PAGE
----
Did you have trouble waking up this morning?
If you live in Europe, you might have felt more sleepy in the morning than usually over the past week after the onset of Daylight Saving Time (DST) has disturbed your inner circadian rhythm.
Switching to DST was implemented in many countries in Europe, Northern and Southern America as well as in parts of Australia and New Zealand. Originally, the idea to put the clock forward an hour in late March was conceived in order to decrease coal usage during wartime and later in the energy crisis during the 1970s. In addition to this economic reason, DST offers the advantage to spend more leisure in daylight and to make better use of sunlight.
Many studies have been conducted assessing the effect of this man-made time change on human health and behaviour. Although results differ from each other, the general consensus is that while DST is not specifically harmful, it does have detrimental effects on sleep quality.
Interestingly, scientists from Finland found that spring and autumn transitions have different effects on different people: While the spring transition is harder on people who prefer to get up and go to bed late (so-called owls), early risers – or larks – experience problems adjusting to the autumn transition.
Want to find out, which chronotype matches your personal preference? Take the test developed by Munich researchers:
A 2014 study showed that our body’s natural rhythms can be disrupted by the change. Cortisol is a stress hormone that is important in our metabolic activity, immunity, and sleep — it reaches its lowest levels in the middle of the night and peaks in the early morning. “Our data suggest this rhythm is resistant to the arbitrary changes in clock time with daylight-saving,” the researchers wrote. The hormone cortisol peaked almost a full hour later — 58 minutes to be exact — during daylight-saving time than it did after daylight-saving time ended, their analysis showed.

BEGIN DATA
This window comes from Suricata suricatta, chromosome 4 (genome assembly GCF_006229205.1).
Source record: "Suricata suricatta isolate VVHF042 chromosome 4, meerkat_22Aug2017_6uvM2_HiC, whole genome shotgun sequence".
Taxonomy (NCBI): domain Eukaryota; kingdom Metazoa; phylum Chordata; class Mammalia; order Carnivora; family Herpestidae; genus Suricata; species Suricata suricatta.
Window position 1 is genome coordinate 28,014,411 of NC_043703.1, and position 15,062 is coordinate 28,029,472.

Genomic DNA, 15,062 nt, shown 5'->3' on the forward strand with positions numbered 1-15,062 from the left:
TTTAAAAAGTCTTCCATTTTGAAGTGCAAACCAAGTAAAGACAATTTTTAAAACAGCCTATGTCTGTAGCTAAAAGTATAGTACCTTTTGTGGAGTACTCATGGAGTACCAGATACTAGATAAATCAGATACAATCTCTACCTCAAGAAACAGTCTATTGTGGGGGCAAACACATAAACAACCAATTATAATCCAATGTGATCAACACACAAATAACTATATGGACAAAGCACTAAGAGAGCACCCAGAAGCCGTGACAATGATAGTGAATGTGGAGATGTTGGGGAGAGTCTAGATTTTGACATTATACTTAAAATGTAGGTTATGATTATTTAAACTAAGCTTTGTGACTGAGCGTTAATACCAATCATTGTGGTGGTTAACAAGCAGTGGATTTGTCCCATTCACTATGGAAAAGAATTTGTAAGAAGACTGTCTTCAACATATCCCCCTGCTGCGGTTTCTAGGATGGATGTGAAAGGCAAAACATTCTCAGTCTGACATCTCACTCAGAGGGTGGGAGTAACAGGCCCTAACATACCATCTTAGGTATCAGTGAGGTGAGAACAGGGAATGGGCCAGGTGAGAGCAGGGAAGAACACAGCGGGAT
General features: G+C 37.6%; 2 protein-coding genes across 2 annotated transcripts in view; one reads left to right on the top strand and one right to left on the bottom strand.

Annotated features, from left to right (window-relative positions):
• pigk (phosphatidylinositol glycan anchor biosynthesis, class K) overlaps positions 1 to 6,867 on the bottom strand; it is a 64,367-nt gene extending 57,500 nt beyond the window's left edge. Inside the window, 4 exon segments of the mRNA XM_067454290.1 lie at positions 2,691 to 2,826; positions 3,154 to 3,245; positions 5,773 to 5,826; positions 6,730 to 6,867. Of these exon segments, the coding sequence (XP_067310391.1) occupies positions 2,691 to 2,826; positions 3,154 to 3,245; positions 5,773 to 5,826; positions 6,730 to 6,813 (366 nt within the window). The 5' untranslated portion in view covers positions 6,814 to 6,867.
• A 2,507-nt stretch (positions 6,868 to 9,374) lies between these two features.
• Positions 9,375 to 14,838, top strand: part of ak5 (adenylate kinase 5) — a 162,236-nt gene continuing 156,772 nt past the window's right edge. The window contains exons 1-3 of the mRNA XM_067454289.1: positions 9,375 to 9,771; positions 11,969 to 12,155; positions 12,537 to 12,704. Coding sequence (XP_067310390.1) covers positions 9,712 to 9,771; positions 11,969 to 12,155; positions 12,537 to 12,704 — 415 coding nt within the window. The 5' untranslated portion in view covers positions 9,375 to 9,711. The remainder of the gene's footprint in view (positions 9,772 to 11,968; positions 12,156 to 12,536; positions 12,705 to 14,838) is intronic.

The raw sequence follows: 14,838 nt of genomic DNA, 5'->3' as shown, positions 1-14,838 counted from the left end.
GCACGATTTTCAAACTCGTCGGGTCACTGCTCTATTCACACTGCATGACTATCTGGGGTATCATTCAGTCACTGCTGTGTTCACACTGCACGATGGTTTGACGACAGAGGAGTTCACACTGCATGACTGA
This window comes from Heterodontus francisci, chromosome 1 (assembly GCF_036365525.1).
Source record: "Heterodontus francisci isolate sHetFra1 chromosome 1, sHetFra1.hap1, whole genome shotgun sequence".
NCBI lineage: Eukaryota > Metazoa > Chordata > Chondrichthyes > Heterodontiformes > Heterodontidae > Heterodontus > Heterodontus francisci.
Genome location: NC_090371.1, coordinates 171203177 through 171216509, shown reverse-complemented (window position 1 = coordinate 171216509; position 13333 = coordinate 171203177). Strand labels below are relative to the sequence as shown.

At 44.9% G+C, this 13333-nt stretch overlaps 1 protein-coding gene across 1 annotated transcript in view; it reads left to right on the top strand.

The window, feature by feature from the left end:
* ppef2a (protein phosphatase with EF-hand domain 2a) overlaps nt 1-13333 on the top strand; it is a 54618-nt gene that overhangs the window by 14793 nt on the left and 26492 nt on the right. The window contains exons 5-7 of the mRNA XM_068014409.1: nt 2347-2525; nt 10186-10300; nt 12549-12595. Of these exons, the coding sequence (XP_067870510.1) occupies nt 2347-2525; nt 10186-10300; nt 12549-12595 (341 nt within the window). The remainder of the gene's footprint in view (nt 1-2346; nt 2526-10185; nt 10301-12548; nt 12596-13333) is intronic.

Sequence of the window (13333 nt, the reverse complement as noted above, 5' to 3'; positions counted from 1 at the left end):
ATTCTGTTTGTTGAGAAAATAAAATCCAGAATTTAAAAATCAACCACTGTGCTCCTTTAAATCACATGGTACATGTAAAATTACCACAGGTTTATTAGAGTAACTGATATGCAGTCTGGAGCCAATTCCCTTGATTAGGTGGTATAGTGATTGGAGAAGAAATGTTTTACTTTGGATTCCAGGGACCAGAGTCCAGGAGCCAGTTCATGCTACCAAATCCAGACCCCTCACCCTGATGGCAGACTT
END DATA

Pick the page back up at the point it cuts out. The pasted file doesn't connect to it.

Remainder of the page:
If you participate in the Kenkodo beta phase, you might already have answered the question whether you are a morning person or not a little while ago. We are thrilled to see how the metabolism of larks and owls might differ!
Ever since its implementation, there have been many critical discussions about whether or not DST is useful and/or necessary. In the past decades, more and more people appear to feel negative about the time switch: A recent poll by digital weather provider accuweather.com shows that over 80% of approx. 24,000 Americans do not agree with DST. German Forsa asked the same question to 1,000 Germans, of which 74% would prefer to stop DST.
Go to bed a little earlier as usual and try to get as much sun exposure as possible in the morning.
We hope you have recovered well from DST this year and are enjoying the sunny evenings!
Marleen from the Kenkodo Team
The Human Circadian Clock’s Seasonal Adjustment Is Disrupted by Daylight Saving Time – Kantermann et al., 2007
Daylight Saving Time Messes With Your Body Clock
History and Info – Daylight Saving Time
Transitions into and out of daylight saving time compromise sleep and the rest-activity cycles – Lahti et al., 2008
The effects of season, daylight saving and time of sunrise on serum cortisol in a large population – Hadlow et al., 2013
What daylight saving time does to your body